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IN the end of the sabbath, as it began to dawn toward the first day of the week, came Mary Magdalene and the other Mary to see the sepulchre.

2 And, behold, there was a great earthquake for the angel of the Lord descended from heaven, and came and rolled back the stone from the door, and sat upon it.

[of Christ. he said. Come, see the place where the Lord lay.

7 And go quickly, and tell his disciples that he is risen from the dead; and, behold, he goeth before you into Galilee; there shall ye see him: lo, I have told you.

8 And they departed quickly from the sepulchre with fear and great joy; and did run to bring his disciples


9 And as they went to tell his disciples, behold, Jesus met them, saying, All hail! And they came and held him by the feet, and worshipped him.

3 His countenance was like lightning, and his raiment white as snow: 4 And for fear of him the keepers did shake, and became as dead men. 5 And the angel answered and said unto the women, Fear not ye: for I know that ye seek Jesus, which was crucified. 6 He is not here: for he is risen, as they see me.

10 Then said Jesus unto them, Be not afraid go tell my brethren that they go into Galilee, and there shall

EXPOSITION-Chap. XXVII. Continued.

grace of God is added, to direct and to improve it, it is difficult to speak in too high terms of the female character.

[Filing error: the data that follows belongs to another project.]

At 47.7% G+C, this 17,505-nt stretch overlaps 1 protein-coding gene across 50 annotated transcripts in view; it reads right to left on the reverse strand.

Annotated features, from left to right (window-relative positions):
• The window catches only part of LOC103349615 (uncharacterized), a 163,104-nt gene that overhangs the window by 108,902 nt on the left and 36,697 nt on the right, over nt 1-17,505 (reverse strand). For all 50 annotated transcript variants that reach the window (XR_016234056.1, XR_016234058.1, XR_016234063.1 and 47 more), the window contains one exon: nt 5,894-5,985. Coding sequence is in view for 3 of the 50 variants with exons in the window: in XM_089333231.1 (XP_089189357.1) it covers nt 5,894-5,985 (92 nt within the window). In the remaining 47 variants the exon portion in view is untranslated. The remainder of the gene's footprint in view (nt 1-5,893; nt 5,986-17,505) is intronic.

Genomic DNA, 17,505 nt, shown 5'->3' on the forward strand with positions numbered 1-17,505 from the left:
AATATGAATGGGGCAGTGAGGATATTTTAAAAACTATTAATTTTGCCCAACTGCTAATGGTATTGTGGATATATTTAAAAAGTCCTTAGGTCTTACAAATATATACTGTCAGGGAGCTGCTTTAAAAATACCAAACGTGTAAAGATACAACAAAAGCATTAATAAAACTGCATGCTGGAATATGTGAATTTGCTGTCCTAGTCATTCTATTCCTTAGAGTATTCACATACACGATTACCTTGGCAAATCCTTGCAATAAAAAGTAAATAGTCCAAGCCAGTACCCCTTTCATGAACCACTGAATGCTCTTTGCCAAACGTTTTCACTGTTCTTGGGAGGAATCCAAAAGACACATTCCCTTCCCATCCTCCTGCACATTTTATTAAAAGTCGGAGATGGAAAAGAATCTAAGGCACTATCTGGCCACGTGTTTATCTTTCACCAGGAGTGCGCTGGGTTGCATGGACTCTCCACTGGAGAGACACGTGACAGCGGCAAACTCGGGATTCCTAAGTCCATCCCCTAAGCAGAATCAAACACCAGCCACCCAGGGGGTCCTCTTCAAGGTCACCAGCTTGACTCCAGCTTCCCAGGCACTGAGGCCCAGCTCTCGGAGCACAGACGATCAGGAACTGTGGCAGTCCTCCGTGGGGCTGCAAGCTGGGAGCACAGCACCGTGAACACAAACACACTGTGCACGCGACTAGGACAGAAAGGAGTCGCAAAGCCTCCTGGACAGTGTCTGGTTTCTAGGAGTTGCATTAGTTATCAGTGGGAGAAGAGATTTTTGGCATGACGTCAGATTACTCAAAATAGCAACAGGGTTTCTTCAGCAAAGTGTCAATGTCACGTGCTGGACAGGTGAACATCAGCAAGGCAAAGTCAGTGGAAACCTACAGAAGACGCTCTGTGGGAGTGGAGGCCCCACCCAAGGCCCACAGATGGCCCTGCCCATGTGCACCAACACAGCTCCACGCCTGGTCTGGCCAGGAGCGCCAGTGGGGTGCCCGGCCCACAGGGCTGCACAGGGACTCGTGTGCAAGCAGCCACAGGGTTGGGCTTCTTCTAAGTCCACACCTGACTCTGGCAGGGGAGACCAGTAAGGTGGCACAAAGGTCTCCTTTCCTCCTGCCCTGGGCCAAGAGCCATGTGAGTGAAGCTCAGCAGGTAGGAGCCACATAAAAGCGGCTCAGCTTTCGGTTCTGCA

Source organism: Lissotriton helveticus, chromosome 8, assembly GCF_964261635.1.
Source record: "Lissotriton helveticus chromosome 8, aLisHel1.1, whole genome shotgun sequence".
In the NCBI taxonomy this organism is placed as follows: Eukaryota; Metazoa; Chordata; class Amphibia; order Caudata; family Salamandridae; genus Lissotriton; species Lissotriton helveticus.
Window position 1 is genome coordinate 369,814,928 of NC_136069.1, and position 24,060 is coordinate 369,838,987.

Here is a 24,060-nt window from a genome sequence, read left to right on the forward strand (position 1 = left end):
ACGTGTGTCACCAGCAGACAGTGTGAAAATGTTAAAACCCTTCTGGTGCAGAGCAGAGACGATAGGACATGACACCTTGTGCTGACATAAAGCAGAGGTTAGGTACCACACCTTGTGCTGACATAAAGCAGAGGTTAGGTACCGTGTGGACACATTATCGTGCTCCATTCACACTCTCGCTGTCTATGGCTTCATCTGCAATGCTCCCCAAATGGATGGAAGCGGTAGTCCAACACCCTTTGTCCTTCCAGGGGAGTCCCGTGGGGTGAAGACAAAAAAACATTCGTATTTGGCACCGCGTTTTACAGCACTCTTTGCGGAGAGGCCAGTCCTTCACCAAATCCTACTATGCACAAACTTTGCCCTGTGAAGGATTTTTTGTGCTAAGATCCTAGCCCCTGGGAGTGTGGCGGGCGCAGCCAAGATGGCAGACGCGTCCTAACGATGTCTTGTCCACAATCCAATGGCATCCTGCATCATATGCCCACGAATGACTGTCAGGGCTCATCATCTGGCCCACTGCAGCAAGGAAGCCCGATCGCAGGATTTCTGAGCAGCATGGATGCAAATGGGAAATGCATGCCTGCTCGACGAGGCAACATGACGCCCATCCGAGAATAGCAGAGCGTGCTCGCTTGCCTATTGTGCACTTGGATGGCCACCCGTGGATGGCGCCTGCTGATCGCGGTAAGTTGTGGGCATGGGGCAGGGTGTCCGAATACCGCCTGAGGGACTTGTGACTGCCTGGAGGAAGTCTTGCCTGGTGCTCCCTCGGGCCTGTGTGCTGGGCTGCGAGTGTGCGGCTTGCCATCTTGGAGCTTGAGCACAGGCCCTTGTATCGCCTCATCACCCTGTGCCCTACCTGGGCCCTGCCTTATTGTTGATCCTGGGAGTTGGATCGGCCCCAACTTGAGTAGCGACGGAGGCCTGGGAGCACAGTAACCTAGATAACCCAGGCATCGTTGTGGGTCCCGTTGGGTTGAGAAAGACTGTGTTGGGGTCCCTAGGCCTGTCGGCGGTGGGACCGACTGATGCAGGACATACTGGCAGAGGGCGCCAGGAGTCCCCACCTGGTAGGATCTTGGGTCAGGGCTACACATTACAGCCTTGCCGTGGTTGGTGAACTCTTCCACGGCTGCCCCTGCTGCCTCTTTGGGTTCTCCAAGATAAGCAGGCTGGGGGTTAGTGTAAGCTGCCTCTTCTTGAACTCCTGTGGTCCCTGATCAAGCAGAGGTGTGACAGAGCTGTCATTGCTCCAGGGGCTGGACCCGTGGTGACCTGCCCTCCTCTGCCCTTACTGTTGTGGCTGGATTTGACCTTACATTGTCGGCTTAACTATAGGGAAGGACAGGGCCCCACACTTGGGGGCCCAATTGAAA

But the faithful followers of Jesus were not all females; nor were the men always of the lower class. Joseph of Arimathea was a rich man, though his disciple: and seeing his Master dead, knew not how better to show his attachment and respect, than by begging his body of the governor, in order to deposit it in a new tomb, which he had hewn out for himself in a rock in his own garden. Nicodemus, another ruler of the Jews, and secretly a disciple (John xix. 39), brought also a large quantity of spices, and having obtained leave of Pilate, they took down his body from the cross, and having swathed the body in fine linen, and covered it with spices (or perfumes), they closed the door, and placed a heavy stone against it. The bypocritical Pharisees were at this time busy with their passover, or it is probable they would have tried to prevent this. Next morning, however, recollecting (what all his disciples seem to have forgotten) that Jesus pro

mised to rise again, they beg that the governor will make sure the sepulchre, lest his disciples should steal the body, and by the substitution of a living person, pretend that he had risen from the dead. Pilate, however, having on his part no apprehensions, leaves this to themselves. So they went, and made the sepulchre sure; sealing the stone, and setting a watch."

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These circumstances, fortuitous as they may seem, were doubtless all arranged in providence, not only for the accomplishment of our redemption, but also for the fulfilment of divine prophecy. Isaiah had said, "He made his grave with the wicked," or, as we render it, "He was placed with the wicked in his death; but with the rich was his sepulchre." Upon the cross "he was numbered among transgressors," but he was honoured in his tomb (see Isa. liii. 9, 12, Expos. and Notes); but he fell only to conquer; he died to rise and reign, and thus fulfil another prophecy, "O death, I will be thy plague; O grave, I will be thy destruction!" (Hos. xiii. 14.)